Miami’s defense on Tatum. The Heat typically stick to their defensive fundamentals and don’t get too fancy against particular individual threats. But Tatum roasted Philadelphia in Sunday’s clincher, scoring 51 points for the highest personal total in the history of NBA Game 7s. Also, memories of Jalen Brunson’s elusive trickery from Friday are still fresh. He got 41 points against a variety of defensive looks, and Miami’s saving grace was a shortage of scoring help from other Knicks.

Might Boston revert in its starting lineup? Celtics coach Joe Mazzulla had a light-bulb moment before Game 6 against the Sixers, starting big man Robert Williams III next to Al Horford rather than staggering their use. It was an idea that worked last spring and it worked again to close out Philadelphia. But against the Heat, Boston might do better going back to Derrick White with Tatum, Brown, Horford and Marcus Smart. It potentially could prompt a counter from the Heat to sit down Kevin Love and use Caleb Martin in the spot with Jimmy Butler, Bam Adebayo, Max Strus and Gabe Vincent.

More glare on the coaching matchup. Late in his first year on the job, Mazzulla, 34, was considered to be at a disadvantage against the Sixers’ Doc Rivers, one of the league’s most accomplished coaches. Now he is matched up with arguably the best in the NBA in Spoelstra. From Miami’s in-series and in-game adjustments to its climb from Play-In Tournament status a month ago, his teams often overachieve and rarely fall short of expectations. Few outside the Heat’s film room expected them to reach this round, while anything shy of a Finals return will be seen as a setback for Boston.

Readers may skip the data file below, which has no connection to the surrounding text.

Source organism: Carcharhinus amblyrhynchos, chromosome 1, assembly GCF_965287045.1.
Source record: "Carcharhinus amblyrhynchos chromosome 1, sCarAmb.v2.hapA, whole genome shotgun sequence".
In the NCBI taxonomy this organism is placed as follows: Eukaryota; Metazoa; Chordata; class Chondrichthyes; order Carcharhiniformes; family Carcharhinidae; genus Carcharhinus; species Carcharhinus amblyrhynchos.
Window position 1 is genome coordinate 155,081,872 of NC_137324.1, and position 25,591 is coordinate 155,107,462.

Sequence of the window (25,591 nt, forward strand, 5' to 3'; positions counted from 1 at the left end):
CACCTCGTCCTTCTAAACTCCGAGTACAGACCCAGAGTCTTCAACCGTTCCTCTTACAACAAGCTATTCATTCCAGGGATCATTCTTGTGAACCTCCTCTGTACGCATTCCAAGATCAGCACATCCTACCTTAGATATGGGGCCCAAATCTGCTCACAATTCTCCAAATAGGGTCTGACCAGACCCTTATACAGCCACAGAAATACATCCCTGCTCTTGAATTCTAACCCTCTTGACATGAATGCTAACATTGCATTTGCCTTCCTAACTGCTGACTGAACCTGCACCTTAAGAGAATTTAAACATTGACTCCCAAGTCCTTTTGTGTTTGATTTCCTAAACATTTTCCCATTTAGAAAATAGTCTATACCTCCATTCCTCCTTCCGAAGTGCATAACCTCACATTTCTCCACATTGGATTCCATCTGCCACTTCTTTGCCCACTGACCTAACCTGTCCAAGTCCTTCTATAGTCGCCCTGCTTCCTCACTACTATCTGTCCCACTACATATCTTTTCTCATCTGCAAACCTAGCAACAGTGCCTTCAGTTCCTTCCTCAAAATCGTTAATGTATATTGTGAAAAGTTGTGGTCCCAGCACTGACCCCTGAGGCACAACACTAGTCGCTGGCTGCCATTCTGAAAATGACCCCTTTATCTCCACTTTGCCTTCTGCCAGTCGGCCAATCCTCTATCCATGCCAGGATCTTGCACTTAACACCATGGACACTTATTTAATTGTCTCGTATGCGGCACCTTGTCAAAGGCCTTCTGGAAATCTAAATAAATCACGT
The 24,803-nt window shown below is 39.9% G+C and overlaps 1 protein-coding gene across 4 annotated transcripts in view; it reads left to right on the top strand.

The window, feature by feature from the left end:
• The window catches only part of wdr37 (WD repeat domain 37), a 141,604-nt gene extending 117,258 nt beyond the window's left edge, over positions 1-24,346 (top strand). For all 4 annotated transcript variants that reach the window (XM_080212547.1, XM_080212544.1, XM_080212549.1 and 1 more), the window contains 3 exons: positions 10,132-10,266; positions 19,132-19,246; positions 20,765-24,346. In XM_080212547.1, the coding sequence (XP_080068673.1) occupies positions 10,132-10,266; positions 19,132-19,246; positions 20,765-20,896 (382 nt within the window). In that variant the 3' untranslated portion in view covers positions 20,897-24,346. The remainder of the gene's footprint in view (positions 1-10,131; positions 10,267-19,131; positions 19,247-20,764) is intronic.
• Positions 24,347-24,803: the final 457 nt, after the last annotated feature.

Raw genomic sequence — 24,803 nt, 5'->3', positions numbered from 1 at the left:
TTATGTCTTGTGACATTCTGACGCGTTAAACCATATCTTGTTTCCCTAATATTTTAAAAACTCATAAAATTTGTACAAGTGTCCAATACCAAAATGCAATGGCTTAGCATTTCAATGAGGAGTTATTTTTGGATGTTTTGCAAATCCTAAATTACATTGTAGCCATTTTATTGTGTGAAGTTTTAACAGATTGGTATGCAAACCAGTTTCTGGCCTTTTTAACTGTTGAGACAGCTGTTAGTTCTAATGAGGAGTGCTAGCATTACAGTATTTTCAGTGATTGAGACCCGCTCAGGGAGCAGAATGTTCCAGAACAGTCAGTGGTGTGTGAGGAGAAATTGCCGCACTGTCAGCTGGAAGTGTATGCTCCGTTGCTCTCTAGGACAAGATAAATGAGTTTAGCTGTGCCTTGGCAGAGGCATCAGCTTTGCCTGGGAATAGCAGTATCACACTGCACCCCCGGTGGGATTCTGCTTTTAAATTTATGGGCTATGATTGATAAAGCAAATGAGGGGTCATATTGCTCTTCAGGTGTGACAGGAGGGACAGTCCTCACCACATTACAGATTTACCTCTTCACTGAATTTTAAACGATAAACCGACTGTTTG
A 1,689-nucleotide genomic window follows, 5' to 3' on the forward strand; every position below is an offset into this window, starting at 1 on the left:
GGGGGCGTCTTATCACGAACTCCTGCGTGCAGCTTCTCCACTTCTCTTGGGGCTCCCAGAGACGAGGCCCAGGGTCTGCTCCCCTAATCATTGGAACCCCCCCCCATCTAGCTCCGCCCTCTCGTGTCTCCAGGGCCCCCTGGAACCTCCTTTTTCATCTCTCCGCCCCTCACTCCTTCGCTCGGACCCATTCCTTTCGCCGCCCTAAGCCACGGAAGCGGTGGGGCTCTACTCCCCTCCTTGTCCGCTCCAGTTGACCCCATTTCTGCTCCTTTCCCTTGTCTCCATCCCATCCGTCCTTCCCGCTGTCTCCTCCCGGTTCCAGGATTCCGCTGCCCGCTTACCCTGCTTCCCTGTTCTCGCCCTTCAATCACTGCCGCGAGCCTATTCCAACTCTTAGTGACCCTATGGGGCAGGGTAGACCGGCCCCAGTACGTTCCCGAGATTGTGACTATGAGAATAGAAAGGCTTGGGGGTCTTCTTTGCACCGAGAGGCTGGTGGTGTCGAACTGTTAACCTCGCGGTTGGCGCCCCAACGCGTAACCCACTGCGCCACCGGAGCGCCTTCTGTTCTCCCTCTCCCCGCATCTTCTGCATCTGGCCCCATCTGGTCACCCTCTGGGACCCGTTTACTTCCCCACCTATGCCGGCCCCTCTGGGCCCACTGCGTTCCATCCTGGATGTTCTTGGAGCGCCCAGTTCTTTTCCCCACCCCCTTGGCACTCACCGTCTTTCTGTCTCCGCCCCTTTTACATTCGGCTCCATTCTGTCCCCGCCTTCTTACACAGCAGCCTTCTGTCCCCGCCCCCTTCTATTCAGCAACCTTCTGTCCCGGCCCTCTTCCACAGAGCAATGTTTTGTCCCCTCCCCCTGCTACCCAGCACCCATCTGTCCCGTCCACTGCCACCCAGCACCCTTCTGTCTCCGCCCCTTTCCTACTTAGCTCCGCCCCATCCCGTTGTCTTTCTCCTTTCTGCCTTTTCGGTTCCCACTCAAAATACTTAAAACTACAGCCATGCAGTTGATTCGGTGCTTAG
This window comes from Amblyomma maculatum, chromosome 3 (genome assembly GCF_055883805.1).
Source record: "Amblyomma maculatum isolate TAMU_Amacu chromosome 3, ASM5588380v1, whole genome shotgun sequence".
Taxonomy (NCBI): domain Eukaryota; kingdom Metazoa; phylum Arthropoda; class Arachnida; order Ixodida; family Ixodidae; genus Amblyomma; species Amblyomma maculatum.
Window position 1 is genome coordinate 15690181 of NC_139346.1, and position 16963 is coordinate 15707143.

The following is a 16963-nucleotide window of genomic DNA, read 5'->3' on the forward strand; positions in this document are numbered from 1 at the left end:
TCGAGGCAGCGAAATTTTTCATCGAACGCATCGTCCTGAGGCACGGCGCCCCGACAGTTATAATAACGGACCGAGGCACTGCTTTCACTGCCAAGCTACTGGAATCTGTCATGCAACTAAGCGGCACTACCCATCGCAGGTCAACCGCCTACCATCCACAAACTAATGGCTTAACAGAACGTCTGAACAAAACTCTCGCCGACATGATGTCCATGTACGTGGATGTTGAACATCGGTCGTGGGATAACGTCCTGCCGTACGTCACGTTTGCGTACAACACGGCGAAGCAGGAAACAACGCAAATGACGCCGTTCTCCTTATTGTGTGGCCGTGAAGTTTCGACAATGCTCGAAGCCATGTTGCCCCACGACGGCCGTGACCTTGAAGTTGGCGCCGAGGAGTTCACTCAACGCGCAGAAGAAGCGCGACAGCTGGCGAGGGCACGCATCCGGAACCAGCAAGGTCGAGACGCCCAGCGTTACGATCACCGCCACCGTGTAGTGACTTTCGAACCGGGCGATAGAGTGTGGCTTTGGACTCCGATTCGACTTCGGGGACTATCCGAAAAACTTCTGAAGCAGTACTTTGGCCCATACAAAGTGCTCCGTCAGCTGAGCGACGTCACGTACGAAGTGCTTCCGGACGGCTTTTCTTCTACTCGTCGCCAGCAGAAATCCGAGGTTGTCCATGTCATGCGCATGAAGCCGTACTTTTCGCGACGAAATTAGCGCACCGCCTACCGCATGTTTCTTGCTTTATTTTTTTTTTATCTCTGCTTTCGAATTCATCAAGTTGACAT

X Factor

Jimmy Butler has been named to the 2022-23 Kia All-NBA Second Team.

Will ‘Playoff Jimmy’ get enough scoring help? While Miami will have to cope with Tatum, Boston will be dealing with Butler, whose zeal for big stages and clutch moments is his most impressive trait. He is averaging 31.1 points on 52.7% shooting, with 6.6 rebounds, 5.4 assists and 1.7 steals. Already he has had nights with 56, 42, and 35 points. Since turning his ankle in Game 1 against the Knicks, Butler has looked more mortal: 24.5 ppg on 41.7% accuracy (only 1-for-8 on 3-pointers). With multiple Celtics defenders likely to split time on him – Brown, Smart, White – the next Heat options will loom large. Tyler Herro reportedly is still a couple weeks away, at best, since fracturing his right hand in the opener against Milwaukee. Adebayo is the guy, then, averaging 18.1 this postseason after chipping in 25.0 in the four regular-season meetings with Boston. The continued resurrection of Duncan Robinson – a lost soul who shot only 32.8% from the arc during the season but surprised with 42.6% success (26-for-61) in two playoff rounds – seems essential.